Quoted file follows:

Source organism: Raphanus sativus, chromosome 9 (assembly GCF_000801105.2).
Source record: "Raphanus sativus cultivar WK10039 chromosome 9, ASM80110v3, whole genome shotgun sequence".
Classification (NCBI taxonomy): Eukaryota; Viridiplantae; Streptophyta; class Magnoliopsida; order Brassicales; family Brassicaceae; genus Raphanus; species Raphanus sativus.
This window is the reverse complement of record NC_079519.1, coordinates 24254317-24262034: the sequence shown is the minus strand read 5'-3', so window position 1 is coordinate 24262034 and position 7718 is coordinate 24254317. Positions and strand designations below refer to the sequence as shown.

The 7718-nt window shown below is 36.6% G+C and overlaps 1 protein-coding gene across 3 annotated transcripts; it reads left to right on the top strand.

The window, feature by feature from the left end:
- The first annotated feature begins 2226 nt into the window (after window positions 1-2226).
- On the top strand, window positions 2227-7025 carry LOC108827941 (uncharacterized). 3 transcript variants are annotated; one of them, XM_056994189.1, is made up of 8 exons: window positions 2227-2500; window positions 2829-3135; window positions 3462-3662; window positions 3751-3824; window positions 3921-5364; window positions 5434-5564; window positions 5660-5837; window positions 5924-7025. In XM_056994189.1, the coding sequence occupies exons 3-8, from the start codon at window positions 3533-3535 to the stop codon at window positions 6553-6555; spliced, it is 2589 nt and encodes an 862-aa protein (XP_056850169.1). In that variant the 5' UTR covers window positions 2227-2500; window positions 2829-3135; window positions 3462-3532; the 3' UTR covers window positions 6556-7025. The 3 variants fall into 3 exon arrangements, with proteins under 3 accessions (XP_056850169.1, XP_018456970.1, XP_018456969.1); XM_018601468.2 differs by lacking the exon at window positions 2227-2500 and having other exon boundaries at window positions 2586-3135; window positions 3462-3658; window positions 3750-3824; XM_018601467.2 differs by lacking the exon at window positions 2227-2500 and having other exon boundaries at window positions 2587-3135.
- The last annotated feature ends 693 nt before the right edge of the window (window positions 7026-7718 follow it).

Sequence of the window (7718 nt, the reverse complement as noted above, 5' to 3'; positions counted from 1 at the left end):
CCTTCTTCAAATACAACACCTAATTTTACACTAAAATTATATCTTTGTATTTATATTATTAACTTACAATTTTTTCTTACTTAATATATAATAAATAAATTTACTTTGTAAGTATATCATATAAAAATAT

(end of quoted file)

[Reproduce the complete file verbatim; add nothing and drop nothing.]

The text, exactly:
Source organism: Raphanus sativus, chromosome 9 (assembly GCF_000801105.2).
Source record: "Raphanus sativus cultivar WK10039 chromosome 9, ASM80110v3, whole genome shotgun sequence".
Classification (NCBI taxonomy): Eukaryota; Viridiplantae; Streptophyta; class Magnoliopsida; order Brassicales; family Brassicaceae; genus Raphanus; species Raphanus sativus.
This window is the reverse complement of record NC_079519.1, coordinates 24254317-24262034: the sequence shown is the minus strand read 5'-3', so window position 1 is coordinate 24262034 and position 7718 is coordinate 24254317. Positions and strand designations below refer to the sequence as shown.

The 7718-nt window shown below is 36.6% G+C and overlaps 1 protein-coding gene across 3 annotated transcripts; it reads left to right on the top strand.

The window, feature by feature from the left end:
- The first annotated feature begins 2226 nt into the window (after window positions 1-2226).
- On the top strand, window positions 2227-7025 carry LOC108827941 (uncharacterized). 3 transcript variants are annotated; one of them, XM_056994189.1, is made up of 8 exons: window positions 2227-2500; window positions 2829-3135; window positions 3462-3662; window positions 3751-3824; window positions 3921-5364; window positions 5434-5564; window positions 5660-5837; window positions 5924-7025. In XM_056994189.1, the coding sequence occupies exons 3-8, from the start codon at window positions 3533-3535 to the stop codon at window positions 6553-6555; spliced, it is 2589 nt and encodes an 862-aa protein (XP_056850169.1). In that variant the 5' UTR covers window positions 2227-2500; window positions 2829-3135; window positions 3462-3532; the 3' UTR covers window positions 6556-7025. The 3 variants fall into 3 exon arrangements, with proteins under 3 accessions (XP_056850169.1, XP_018456970.1, XP_018456969.1); XM_018601468.2 differs by lacking the exon at window positions 2227-2500 and having other exon boundaries at window positions 2586-3135; window positions 3462-3658; window positions 3750-3824; XM_018601467.2 differs by lacking the exon at window positions 2227-2500 and having other exon boundaries at window positions 2587-3135.
- The last annotated feature ends 693 nt before the right edge of the window (window positions 7026-7718 follow it).

Sequence of the window (7718 nt, the reverse complement as noted above, 5' to 3'; positions counted from 1 at the left end):
CCTTCTTCAAATACAACACCTAATTTTACACTAAAATTATATCTTTGTATTTATATTATTAACTTACAATTTTTTCTTACTTAATATATAATAAATAAATTTACTTTGTAAGTATATCATATAAAAATAT